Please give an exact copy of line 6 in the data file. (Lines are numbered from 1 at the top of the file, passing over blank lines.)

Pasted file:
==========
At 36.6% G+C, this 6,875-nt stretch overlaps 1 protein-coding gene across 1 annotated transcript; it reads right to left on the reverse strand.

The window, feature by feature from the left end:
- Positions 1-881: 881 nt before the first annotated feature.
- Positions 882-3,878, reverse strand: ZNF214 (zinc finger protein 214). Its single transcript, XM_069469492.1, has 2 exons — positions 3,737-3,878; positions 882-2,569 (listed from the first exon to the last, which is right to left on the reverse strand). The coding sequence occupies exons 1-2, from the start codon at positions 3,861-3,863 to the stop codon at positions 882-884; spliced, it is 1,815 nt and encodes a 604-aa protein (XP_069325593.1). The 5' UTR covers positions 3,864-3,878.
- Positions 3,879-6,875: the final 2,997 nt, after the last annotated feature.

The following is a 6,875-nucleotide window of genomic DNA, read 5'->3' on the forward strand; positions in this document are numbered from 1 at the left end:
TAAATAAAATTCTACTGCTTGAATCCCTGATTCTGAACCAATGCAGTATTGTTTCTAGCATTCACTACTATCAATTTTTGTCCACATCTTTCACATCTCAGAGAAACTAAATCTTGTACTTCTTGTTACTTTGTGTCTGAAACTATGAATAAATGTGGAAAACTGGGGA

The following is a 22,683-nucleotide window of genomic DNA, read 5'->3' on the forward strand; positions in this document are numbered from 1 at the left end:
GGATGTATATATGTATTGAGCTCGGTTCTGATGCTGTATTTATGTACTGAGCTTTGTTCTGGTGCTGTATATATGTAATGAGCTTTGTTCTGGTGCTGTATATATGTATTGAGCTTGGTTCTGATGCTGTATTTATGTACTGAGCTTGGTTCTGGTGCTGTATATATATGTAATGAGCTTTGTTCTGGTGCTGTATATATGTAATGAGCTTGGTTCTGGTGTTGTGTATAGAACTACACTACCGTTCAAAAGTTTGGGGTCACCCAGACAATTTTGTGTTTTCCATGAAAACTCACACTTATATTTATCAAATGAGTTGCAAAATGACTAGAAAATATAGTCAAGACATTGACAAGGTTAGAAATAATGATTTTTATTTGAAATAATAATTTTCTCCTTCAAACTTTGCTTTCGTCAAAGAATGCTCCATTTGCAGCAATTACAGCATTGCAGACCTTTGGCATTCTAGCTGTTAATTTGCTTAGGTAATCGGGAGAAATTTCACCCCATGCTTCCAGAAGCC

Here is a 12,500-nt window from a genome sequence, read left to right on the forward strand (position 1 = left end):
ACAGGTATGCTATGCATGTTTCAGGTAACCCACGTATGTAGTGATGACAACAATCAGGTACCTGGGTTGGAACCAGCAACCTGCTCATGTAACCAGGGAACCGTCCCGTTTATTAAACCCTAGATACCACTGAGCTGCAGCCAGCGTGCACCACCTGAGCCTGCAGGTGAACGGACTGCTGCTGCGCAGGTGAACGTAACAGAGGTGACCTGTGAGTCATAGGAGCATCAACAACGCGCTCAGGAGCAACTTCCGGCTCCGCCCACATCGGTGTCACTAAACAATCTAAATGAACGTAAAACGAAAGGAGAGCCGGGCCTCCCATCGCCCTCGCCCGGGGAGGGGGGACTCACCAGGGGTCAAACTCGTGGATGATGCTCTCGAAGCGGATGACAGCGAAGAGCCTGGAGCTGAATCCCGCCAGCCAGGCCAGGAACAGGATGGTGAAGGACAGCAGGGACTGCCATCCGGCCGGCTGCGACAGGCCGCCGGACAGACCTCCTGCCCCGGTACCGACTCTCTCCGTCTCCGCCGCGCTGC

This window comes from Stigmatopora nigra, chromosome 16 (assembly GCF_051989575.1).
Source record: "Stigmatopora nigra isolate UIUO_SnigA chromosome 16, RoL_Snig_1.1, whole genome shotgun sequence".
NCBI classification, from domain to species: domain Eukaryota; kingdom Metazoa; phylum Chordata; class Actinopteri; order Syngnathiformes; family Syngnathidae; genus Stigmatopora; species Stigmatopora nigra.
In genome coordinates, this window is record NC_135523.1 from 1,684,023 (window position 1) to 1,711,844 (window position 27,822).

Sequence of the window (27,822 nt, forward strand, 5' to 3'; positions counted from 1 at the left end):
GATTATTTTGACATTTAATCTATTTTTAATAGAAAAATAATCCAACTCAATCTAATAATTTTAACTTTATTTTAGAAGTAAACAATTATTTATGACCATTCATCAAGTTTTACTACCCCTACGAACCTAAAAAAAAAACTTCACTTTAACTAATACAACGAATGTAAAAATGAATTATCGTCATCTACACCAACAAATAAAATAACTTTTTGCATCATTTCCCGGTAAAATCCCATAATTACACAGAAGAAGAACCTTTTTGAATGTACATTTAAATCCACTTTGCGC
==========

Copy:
The following is a 6,875-nucleotide window of genomic DNA, read 5'->3' on the forward strand; positions in this document are numbered from 1 at the left end: